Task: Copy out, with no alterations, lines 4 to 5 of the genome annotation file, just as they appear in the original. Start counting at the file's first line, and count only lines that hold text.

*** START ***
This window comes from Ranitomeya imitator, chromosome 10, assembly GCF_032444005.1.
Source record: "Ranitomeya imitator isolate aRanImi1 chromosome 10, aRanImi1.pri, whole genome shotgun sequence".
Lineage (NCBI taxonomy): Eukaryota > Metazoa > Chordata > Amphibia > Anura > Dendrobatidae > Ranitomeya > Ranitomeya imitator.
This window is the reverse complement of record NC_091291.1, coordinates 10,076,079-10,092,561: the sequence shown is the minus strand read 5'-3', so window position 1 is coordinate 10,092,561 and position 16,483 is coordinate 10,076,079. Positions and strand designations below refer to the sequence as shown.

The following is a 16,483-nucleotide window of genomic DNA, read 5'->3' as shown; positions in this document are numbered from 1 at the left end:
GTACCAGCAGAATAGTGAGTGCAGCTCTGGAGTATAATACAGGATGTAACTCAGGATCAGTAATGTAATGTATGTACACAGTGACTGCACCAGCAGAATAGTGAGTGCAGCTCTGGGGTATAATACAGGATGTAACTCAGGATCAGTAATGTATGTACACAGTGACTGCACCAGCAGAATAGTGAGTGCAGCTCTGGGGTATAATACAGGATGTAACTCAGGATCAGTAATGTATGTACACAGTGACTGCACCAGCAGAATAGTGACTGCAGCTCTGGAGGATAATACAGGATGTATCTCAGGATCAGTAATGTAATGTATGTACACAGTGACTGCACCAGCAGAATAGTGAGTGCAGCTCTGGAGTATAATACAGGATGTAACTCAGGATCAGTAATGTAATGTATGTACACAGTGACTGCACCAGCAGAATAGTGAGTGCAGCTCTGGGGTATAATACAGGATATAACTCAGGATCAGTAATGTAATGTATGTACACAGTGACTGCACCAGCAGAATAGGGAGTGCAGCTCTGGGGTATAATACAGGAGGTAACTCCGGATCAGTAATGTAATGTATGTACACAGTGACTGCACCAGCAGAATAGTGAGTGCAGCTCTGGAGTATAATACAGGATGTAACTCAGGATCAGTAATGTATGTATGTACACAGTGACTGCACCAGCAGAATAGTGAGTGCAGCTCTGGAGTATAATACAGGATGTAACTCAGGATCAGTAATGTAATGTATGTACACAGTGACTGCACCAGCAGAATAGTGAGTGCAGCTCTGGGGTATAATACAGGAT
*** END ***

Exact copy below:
This window is the reverse complement of record NC_091291.1, coordinates 10,076,079-10,092,561: the sequence shown is the minus strand read 5'-3', so window position 1 is coordinate 10,092,561 and position 16,483 is coordinate 10,076,079. Positions and strand designations below refer to the sequence as shown.

The following is a 16,483-nucleotide window of genomic DNA, read 5'->3' as shown; positions in this document are numbered from 1 at the left end: